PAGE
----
If these connections are made then the assumption is that the motivators in the NEA research can be exploited and the barriers overcome. People will feel like they have someone to go with, because they feel connected to others in the theater before and after events. In turn, they will feel more comfortable with accessing the venues, audience, and art form. They will better understand and interpret dance, in line with the NEA’s motivators to learn new things and see high quality art. Finally, they will make the decision to spend their cash and time on dance events, because positive prior experiences and connections with dance and audiences leave them wanting more.
The successes of EDA projects suggest that, in reality, this chain of assumptions may be true.
EDA projects did result in new and increased attendance. Nearly half of the grantees spoke of attracting more or different types of attenders to engagement activities. The Dance Enthusiast, grew from 7,000 to 12,000 unique online visitors each month by filming and sharing video stories about upcoming dance performances. STREB’s Risky Talking events, which featured well-known speakers in humanities with a movement experience, sold out every time. Portland Institute for Contemporary Art (PICA) and Vermont Performance Lab (VPL) projects required audiences to attend a series of social and educational activities before and after performances; both filled up soon after they were announced and generated waiting lists. The attendance at the BalletX’s Conversations with the Artist, held on opening nights, increased from about 15 to 50 during the grant period. When Wesleyan University sent its student fellows to intern with dance companies and later promote the on-campus performances of those same companies, student attendance increased, supporting its hypothesis that reaching students through “peer-to-peer marketing works.” VPL’s program, called VPL Performance Club, was based on a book club model, and audiences understood the value of all that was given to them during the EDA-funded events; as Sara Coffey states, “we succeeded in creating a group of investors.”
Nearly all grantees spoke about the ways in which their EDA-funded programs strengthened their relationships with audiences. The students from different high schools participating in Gibney Dance’s DANCEntricity program got to know each other and professional artists, with whom they conversed about choreography and art. UMS speaks about audiences at its Night School, a weekly series of interactive dance talks, where participants became more comfortable talking about dance, and even moving themselves, as the series commenced. Attendees at AXIS events expressed understanding of how that company works in unique ways to build a sense of community among people of different abilities.
For PICA, a core group of attendees emerged somewhat unexpectedly from their Field Guide program and became more comfortable with experimental dance after having started out confused or even intimidated by it. PICA staff describe how social bonding within the Field Guide program increased audiences’ comfort levels: “People reported feeling ‘less lonely’ attending a performance with the Field Guide group because they have people to connect with before during and after the show.” This meant, “You’re not left alone to process the work afterward, which is the case for some of our audience members who might not have a community of other art enthusiasts, or who are older or at another stage of life.” PICA also found that their younger and older participants appreciated engaging with inter-generational groups, and that the program’s results “relate an important story about social connection and audience dynamics.” Finally, Wesleyan worked with a psychology professor on campus to compare the experiences of audience members who attended its EDA-funded Dine Dance Discover events, which take place before and after performances, with those who did not, and found significant results about impact that will be published.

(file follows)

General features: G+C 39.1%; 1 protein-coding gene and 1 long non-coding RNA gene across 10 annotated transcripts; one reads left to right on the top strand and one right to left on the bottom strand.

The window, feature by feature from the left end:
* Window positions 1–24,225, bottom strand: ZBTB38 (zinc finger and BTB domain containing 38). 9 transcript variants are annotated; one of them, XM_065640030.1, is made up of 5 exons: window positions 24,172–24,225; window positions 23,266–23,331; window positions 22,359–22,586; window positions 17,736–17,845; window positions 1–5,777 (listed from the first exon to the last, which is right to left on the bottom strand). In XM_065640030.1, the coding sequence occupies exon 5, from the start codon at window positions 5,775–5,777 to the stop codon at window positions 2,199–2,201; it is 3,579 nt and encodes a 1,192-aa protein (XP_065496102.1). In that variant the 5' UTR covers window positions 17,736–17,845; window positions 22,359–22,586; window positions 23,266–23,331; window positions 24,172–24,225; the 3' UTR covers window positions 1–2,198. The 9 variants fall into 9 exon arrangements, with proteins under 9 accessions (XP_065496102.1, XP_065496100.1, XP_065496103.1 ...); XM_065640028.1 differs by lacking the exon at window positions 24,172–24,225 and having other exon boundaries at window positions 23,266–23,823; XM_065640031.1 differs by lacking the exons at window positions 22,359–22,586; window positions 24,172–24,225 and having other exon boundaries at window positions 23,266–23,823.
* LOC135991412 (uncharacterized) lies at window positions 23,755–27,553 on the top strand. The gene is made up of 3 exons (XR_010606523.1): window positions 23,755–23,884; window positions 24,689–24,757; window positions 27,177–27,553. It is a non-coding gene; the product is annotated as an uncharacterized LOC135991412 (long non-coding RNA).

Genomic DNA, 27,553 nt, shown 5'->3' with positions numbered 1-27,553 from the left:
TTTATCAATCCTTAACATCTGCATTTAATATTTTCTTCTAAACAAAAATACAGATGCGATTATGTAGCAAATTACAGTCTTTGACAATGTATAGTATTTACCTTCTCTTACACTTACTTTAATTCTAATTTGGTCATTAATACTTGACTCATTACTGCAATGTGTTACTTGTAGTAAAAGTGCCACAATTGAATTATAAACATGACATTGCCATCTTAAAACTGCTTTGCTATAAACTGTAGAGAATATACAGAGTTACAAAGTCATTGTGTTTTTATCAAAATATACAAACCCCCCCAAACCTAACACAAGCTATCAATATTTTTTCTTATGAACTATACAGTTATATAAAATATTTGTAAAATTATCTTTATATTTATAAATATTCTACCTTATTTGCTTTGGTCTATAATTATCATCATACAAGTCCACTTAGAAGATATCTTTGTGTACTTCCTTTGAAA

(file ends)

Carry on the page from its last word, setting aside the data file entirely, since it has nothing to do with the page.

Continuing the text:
If we read between the lines of both the NEA data and the experiences of EDA grantees, there is a strong message about how to reach and engage audiences: through intentional program design that provides them opportunities to connect, in a range of ways, with each other and with the art form. If it capitalizes on audiences’ motivations to attend dance, and if it overcomes attendance barriers, then the payoff of audience engagement can be substantive and long term.
Readers are encouraged to peruse Dance/USA’s Audience Engagement Cookbook, to access information on audience engagement projects referenced above as well as other engagement programs.
[i] Why Don’t They Come? Characteristics of Interested Non-Attendees of the Arts. http://arts.gov/artistic-fields/research-analysis/data-profiles/data-profile-4
Report #59, Page 16.
 Round One of NEA’s report included a study of dance buyers in 2011 by consultants Wolf Brown, drawn primarily from the audiences of presenters (dance companies were less represented directly). A majority of these dance buyers are dancing themselves, either socially or more formally; 57 percent were either “Active or Serious Dancers” or “Social Dancers.” A dominant motivation for attending is spiritual (i.e., “to be inspired or uplifted”). Wolf Brown identified five distinct but overlapping motivational factors influencing attendance: to stimulate the mind, nurture social
connections, see great dances or new work, be uplifted spiritually, and form social bonds with one’s own culture or that of others. The dominant post-performance engagement, activity —
by a wide margin — was informal discussion on the way home, rather than in post-show talks. In terms of how they might be engaged, audiences want 1. Critical Assessment (48 percent), or filtering information through trusted critics and writers; 2. Watching and Talking (46 percent), or gathering information and talking about the experience informally; 3 Deep Context & Insight (44 percent), or seeking insight through talks, lectures, discussions, rehearsals; 4. Live Interpretation (35 percent), or real-time commentary and interpretive assistance at performances (e.g., spoken introductions); and 5. Digital Interactives (33 percent), or expressing opinions in an online forum or Facebook post.
Suzanne Callahan runs Callahan Consulting for the Arts in Washington, D.C. The firm manages Dance/USA’s Engaging Dance Audiences program and has conducted numerous evaluations and studies on how art affects people.